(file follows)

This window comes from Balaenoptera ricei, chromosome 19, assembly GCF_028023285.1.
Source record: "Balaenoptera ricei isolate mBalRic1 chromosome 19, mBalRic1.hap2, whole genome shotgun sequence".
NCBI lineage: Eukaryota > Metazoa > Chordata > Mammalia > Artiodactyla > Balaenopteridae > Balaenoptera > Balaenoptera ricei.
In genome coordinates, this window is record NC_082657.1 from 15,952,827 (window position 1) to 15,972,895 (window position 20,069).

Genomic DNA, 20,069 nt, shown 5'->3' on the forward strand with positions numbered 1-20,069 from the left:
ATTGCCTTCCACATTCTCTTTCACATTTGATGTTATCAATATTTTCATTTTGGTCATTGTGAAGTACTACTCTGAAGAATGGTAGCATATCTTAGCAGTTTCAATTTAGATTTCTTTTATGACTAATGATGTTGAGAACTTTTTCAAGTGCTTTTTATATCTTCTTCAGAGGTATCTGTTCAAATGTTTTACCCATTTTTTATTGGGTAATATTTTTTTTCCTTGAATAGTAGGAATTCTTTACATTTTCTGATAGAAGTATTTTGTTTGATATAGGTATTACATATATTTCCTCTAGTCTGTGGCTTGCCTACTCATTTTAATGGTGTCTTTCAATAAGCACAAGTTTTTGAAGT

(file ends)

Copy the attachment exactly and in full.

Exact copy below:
This window comes from Balaenoptera ricei, chromosome 19, assembly GCF_028023285.1.
Source record: "Balaenoptera ricei isolate mBalRic1 chromosome 19, mBalRic1.hap2, whole genome shotgun sequence".
NCBI lineage: Eukaryota > Metazoa > Chordata > Mammalia > Artiodactyla > Balaenopteridae > Balaenoptera > Balaenoptera ricei.
In genome coordinates, this window is record NC_082657.1 from 15,952,827 (window position 1) to 15,972,895 (window position 20,069).

Genomic DNA, 20,069 nt, shown 5'->3' on the forward strand with positions numbered 1-20,069 from the left:
ATTGCCTTCCACATTCTCTTTCACATTTGATGTTATCAATATTTTCATTTTGGTCATTGTGAAGTACTACTCTGAAGAATGGTAGCATATCTTAGCAGTTTCAATTTAGATTTCTTTTATGACTAATGATGTTGAGAACTTTTTCAAGTGCTTTTTATATCTTCTTCAGAGGTATCTGTTCAAATGTTTTACCCATTTTTTATTGGGTAATATTTTTTTTCCTTGAATAGTAGGAATTCTTTACATTTTCTGATAGAAGTATTTTGTTTGATATAGGTATTACATATATTTCCTCTAGTCTGTGGCTTGCCTACTCATTTTAATGGTGTCTTTCAATAAGCACAAGTTTTTGAAGT